Teacher tenure at issue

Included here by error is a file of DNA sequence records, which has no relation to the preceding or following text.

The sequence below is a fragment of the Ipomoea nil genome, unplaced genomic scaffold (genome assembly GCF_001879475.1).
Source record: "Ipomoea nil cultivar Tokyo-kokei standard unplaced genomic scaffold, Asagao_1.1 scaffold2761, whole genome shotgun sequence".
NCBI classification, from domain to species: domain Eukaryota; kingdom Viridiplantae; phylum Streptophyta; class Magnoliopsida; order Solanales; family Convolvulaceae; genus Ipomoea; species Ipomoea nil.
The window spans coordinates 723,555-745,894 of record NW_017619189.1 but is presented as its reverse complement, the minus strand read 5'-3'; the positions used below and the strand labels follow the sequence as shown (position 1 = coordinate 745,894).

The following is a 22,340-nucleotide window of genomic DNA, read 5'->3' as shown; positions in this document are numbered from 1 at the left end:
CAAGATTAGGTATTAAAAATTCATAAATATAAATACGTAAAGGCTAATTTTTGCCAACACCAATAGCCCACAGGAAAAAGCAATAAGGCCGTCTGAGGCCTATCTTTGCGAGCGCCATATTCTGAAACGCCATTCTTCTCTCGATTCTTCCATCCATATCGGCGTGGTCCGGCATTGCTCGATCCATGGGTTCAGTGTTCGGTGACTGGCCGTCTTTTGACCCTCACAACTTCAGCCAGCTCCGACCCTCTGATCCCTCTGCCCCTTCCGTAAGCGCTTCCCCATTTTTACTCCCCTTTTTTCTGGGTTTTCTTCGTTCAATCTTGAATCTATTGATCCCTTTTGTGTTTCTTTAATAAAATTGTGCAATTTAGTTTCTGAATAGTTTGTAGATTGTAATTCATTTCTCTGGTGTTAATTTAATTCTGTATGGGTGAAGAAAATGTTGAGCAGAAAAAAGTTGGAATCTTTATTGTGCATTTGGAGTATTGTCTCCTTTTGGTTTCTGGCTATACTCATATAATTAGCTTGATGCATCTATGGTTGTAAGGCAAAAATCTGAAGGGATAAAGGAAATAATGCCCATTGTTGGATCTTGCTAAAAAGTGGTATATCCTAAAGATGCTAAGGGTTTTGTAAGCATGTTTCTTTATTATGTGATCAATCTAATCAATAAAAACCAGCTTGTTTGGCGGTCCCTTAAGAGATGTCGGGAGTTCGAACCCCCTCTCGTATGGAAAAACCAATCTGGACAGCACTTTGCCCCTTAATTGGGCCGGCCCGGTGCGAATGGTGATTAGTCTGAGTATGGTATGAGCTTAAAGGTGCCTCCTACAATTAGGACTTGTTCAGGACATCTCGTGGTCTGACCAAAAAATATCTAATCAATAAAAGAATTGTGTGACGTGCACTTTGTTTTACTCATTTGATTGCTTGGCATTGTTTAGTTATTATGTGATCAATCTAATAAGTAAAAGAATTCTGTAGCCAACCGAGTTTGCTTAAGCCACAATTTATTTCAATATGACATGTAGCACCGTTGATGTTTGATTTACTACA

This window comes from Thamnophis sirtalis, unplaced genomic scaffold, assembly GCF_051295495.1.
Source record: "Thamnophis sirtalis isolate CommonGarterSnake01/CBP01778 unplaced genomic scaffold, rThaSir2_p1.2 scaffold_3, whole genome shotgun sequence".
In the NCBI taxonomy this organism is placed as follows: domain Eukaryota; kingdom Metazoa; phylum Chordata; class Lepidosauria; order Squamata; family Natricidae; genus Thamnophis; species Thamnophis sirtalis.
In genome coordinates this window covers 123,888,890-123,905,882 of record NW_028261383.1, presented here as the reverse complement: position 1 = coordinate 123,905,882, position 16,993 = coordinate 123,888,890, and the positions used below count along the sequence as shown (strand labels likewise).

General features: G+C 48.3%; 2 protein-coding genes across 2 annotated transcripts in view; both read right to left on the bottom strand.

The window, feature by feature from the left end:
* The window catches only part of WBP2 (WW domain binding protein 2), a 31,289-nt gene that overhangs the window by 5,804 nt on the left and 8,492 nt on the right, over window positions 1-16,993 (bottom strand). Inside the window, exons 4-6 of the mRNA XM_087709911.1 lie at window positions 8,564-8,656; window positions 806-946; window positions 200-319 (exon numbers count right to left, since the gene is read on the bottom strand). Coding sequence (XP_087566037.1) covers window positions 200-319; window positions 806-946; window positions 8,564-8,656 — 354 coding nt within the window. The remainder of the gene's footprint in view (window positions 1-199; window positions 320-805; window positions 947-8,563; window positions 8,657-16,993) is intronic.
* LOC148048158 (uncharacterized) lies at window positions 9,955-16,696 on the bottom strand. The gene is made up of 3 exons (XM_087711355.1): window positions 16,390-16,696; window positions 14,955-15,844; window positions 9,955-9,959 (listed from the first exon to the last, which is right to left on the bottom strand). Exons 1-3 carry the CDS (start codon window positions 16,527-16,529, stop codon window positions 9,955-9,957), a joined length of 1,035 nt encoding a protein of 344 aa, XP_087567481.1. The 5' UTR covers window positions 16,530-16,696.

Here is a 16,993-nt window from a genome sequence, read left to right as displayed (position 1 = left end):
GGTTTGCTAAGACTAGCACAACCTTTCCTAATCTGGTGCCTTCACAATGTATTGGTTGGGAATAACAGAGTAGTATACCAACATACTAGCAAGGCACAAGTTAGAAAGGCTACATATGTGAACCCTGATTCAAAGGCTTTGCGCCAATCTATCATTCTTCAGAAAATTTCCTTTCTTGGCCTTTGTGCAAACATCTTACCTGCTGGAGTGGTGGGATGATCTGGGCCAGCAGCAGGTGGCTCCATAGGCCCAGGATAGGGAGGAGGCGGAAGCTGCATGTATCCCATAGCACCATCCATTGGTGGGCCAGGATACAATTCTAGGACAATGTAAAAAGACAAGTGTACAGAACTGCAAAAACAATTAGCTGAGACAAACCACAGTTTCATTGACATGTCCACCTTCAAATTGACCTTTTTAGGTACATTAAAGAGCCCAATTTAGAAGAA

first_imgSACRAMENTO – High school English teacher Adam Bearson holds up a thick booklet that he says has become like homework for teachers. He is supposed to fill out each page, evaluating his own skills at giving a lesson, working with students and cooperating with administrators. Done every two years, the evaluation comes on top of the 150 hours of coursework he must complete every five years to maintain his credential as a permanent teacher. After nine years in the classroom, Bearson, 42, said the job is getting harder and the paperwork more burdensome. He now worries that a ballot measure promoted by Gov. Arnold Schwarzenegger will undermine one of the key attractions of teaching in California’s public schools: job security. AD Quality Auto 360p 720p 1080p Top articles1/5READ MOREThe top 10 theme park moments of 2019 Proposition 74 has come to be known as the “teacher tenure” initiative because its main focus is on increasing the probationary period for new teachers from two years to five. It’s another of its provisions that has veteran teachers worried. They could be fired after two straight poor performance evaluations. The governor has said both provisions of the initiative are designed to improve the quality of education in California schools by weeding out bad teachers. Veteran teachers are concerned that changing the terms of their permanent status makes them vulnerable to an evolving door of school principals, some of whom might judge them on personality rather than performance. “Good teachers have tenure to protect them from bad administrators,” said Bearson, a teacher at San Juan High School in the Sacramento suburb of Citrus Heights. He and other teachers said students benefit when teachers feel secure, not when they are subject to managers’ changing whims. “Teachers are extremely well-prepared and well-trained, like never before. We have more education than CPAs, nurses, engineers, police officers, yet we make less money,” said David Eldridge, a 49-year-old Olivehurst math teacher who left a career in property management to become a teacher. “One of the ways they compensate for less pay is by giving us more security.” Margaret Fortune, chairwoman of the Proposition 74 campaign, said fears of good teachers losing their jobs if the proposal passes are overblown. Still, she said changing the state’s tenure laws is a necessary step in Schwarzenegger’s overall plan to improve education. “Teacher quality is at the core of student achievement,” Fortune said. “Anything we can do to improve teacher quality will also assist us in raising the achievement level of kids.” Under state law, administrators must compile up to 150 pages documenting problems in addition to a poor-performance evaluation before they can dismiss a teacher. The initiative reduces that workload and paper trail to just two evaluations, she said. Proposition 74 was placed on the Nov. 8 special election ballot after another Schwarzenegger education-reform proposal fizzled. Earlier this year, he said he wanted teachers’ raises to be based on merit instead of length of service. But that proposal was set aside, at least temporarily. Proposition 74 has failed to generate widespread support. A poll released late last month by the Public Policy Institute of California showed 47 percent of likely voters oppose it, with 43 percent in favor; 10 percent were undecided. Observers say Schwarzenegger’s education agenda lost momentum when teachers and their unions blasted it as blaming them for systemic problems. Susan Rasky, a professor of political journalism at the University of California, Berkeley, said the governor wanted an education issue on the ballot. With the merit pay proposal dropped, tenure was one of the few options left. “It seems like a totally poorly thought-out measure, whatever underlying policy measure there might be in terms of reforms,” Rasky said. “You don’t have a lot of opportunity to explain it, and you give them an opportunity to say that you’re blaming teachers.” The governor has said the existing tenure system virtually guarantees teachers a job for life. Making young teachers work longer to gain permanent status and making it easier to let permanent teachers go will improve classroom quality, he has said. If voters approve it, Proposition 74 would make California one of only three states in the nation in which teachers would have to wait five years for protection from random dismissals. The others are Indiana and Missouri. Most states have a probationary period of three years. Schwarzenegger initially proposed a 10-year probation. The California Association of School Administrators has fought for changes to tenure for years but is neutral on Proposition 74. The initiative doesn’t address the system’s real problems, such as a lack of flexibility, executive director Bob Wells said. His group represents 15,000 principals and other administrators. “Many new teachers that we hire are actually ready to earn permanent status after their second year. Taking away from us the ability to award tenure to the best and brightest that we hire actually hurts us in recruiting highly qualified teaching staff,” Wells said. “On the one hand, we’d like to have the option of extending probation beyond just two years, but requiring us in all cases to take a full five years is extreme.” He also said the dismissal process for senior teachers outlined in Proposition 74 doesn’t eliminate the legal appeals that cost districts so much money. Fortune said the proposition is meant to save school districts money by reducing the required documentation. “There are plenty of horror stories about spending upwards of $250,000 to release a bad teacher and having to document specific instances above and beyond poor performance for a number of years,” she said. “The people who end up paying for that costly process are the kids in the classroom.” The state does not track how many teachers are fired in any given year. In Los Angeles Unified, only one or two permanent teachers are dismissed each year, of around 40,000 in the district, said employee relations director Robert Fisher. In the San Francisco Unified School District, just one teacher out of 4,000 in the district was fired for poor performance during the last three years, said Lorna Ho, special assistant to the superintendent. The district prefers using a program that pairs teachers having trouble with experienced mentors. Of 15 teachers referred to the program in 2003-04, 13 quit voluntarily, Ho said. The California Teachers Association has spent $50 million fighting Proposition 74 and two other initiatives on the Nov. 8 ballot – one that would restrict the use of union dues and another that could reform education spending. The union said the tenure initiative, if approved, would hurt recruitment at a time when it forecasts a shortage of 100,000 teachers over the next decade. Katie Angelone, a first-year high school history teacher in Citrus Heights, said many of her college peers dropped out of her certification program at Sacramento State University before they were even placed in a classroom. She said the governor doesn’t understand how public schools work. “He may have been ‘Kindergarten Cop,’ but he doesn’t know what teachers go through,” Angelone said. “The state’s the one that gave us the credentials in the first place. We’re just doing what the state told us to do, and now we’re being targeted.” 160Want local news?Sign up for the Localist and stay informed Something went wrong. Please try again.subscribeCongratulations! You’re all set!last_img